Dementia is characterised by cognitive impairment affecting daily life. Reducing lifestyle-related risk factors is currently the only method of treatment due to limited success of current pharmaceutical interventions. This chapter provides an overview of research on nutrients and their impact in preventing cognitive decline and Alzheimer’s disease. Physical activity and possibly cognitive activity may be more likely to have lifelong positive preventative effects against cognitive decline and dementia. We focus on studies investigating diet, nutrition, physical, and cognitive activities to both prevent and treat dementia symptoms. These studies suggest that a lifespan approach is needed, as some interventions are more successful in midlife (nutrition/diet, prevention of cardiovascular disease including obesity), while others, such as physical and cognitive activities, can still be effective in old age.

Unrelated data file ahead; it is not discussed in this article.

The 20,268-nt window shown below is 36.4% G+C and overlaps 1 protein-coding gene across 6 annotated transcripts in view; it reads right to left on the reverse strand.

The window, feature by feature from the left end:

|Title of host publication||Psychologies of Ageing|
|Subtitle of host publication||Theory, Research and Practice|
|Editors||Elizabeth Peel, Michael Murray, Carol Holland|
|Number of pages||26|
|ISBN (Print)||9783319970332, 9783030072889|
|Publication status||E-pub ahead of print - 10 Oct 2018|
- Physical activity
- Cognitive decline
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- University of Northampton, Psychology & Sociology - Lecturer in Psychology
- University of Northampton, Centre for Health Sciences and Services
- Centre for Psychology and Sociological Sciences
- Northamptonshire Dementia Research & Innovation Centre